Once again the box o'carbs, multiple drink services, and so on.
We descended into Yangon amid lightning storms, the plane never managing to get much cooler than stifling, even after an hour at altitude. The turbulence was pretty choppy, including the occasional drop that elicited a collective gasp up and down the aisle.
Not gonna lie, the thought of a Burmese ATR + cumulonimbus clouds + a carrier that was shut down for a year + oppressive cabin climate + the constant overcompensating reassurance that YOU'RE SAFE WITH US did not instill a lot of confidence. The following day I'd witness a firey ball of static discharge explode outside my window of a 744 climbing out of a stormy NRT, and that didn't even phase me by comparison. But I was relieved to set foot on the ground again back in Yangon, after a great week in Myanmar.
Coal From United States of America, joined Aug 2006, 2281 posts, RR: 6
Reply 2, posted (3 years 4 months 3 weeks 6 days 18 hours ago) and read 10945 times:
Awesome rare report and nice pics of Bagan from the air. After six years of being in Asia I decided I will go to Burma in August for a week and a bit before they start building the Marriotts and Hiltons and Holiday Inns. Looking forward to it!
gabrielchew From United Kingdom, joined Aug 2005, 3626 posts, RR: 10
Reply 3, posted (3 years 4 months 3 weeks 6 days 18 hours ago) and read 10911 times:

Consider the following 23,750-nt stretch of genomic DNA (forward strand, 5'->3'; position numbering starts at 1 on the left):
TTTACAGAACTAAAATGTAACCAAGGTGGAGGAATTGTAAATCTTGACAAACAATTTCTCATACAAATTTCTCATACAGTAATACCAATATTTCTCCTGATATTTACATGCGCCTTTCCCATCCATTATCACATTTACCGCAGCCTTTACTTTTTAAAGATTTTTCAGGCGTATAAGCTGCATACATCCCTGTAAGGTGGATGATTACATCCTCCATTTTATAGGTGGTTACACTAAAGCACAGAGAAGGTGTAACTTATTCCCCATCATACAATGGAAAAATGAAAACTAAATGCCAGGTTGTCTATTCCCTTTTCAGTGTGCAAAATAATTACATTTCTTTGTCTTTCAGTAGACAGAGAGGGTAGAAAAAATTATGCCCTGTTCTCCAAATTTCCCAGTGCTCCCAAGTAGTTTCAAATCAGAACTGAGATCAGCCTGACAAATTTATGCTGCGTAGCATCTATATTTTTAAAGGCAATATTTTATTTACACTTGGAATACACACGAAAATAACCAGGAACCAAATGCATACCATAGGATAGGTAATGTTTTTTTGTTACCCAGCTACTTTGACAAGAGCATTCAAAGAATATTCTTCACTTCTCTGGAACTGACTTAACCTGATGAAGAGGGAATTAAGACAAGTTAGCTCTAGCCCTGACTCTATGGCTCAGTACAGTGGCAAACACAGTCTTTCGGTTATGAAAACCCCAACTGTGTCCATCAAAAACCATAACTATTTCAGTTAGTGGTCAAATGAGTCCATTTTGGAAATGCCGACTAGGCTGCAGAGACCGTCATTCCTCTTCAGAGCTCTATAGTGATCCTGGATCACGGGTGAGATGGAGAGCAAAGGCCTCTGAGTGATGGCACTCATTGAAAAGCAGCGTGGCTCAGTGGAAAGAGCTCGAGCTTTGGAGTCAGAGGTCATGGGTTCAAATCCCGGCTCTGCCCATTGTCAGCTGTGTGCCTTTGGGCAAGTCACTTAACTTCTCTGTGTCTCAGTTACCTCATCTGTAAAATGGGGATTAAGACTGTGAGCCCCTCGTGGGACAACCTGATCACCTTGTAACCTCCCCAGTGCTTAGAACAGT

Thanks for posting. Now the political situation has changed I'm definately in a mood to check out Burma. My parents went in 1983, and I've been jealous every since! Yangon Airways looks like a reasonanble enough carrier.....it might not be safe, you you arrived alive
MD2012 From United States of America, joined May 2012, 13 posts, RR: 0
Reply 8, posted (3 years 4 months 5 days 14 hours ago) and read 7791 times:
Thanks for sharing..My parents were originally from there so I visited in 2005 and 2008. Visa was needed back then and it took about a week to two to obtain one. I think they will ease restriction to the point where obtaining a visa would be as easy as a getting a boarding pass. They have ease restriction for business travel but not sure if it affects tourists. It's definitely a place to visit in Southeast Asia and I recommend seeing the place before all the changes happen.
I flew Air Bagan and Air Mandalay when I was there. Safety is an issue always with these airlines, but I believe there is a general commitment now to bring everything up to international standard, esp the airline industry.
Yangon Airway and other domestic airlines did suffer tremendous decrease in traffic esp after the saffron revolution. Although, I'm not sure, this is probably why some of these airlines either stop international expansion plans (i.e. Air Bagan) or stop operating as in Yangon Airways. Plus, the sanctions against the military junta definitely affected these airlines as they are all owned by people with connection to the junta.
PS all those carbs in the snack box are a norm there. They love super sweet pasteries. Although, I enjoy one or two but a whole box is too much for an hour flight.